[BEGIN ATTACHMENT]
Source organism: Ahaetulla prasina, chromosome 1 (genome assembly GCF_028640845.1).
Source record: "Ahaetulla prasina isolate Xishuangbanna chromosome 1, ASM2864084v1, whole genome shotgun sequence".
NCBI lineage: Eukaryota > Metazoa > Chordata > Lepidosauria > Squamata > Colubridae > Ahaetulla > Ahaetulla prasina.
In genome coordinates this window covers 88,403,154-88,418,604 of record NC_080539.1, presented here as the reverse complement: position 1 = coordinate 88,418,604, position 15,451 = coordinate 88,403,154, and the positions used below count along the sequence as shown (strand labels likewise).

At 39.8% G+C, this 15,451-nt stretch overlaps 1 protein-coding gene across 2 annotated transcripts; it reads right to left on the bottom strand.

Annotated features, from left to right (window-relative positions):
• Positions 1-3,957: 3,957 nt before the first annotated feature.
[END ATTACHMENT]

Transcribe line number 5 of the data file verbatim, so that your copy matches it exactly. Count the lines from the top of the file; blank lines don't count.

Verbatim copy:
At 39.8% G+C, this 15,451-nt stretch overlaps 1 protein-coding gene across 2 annotated transcripts; it reads right to left on the bottom strand.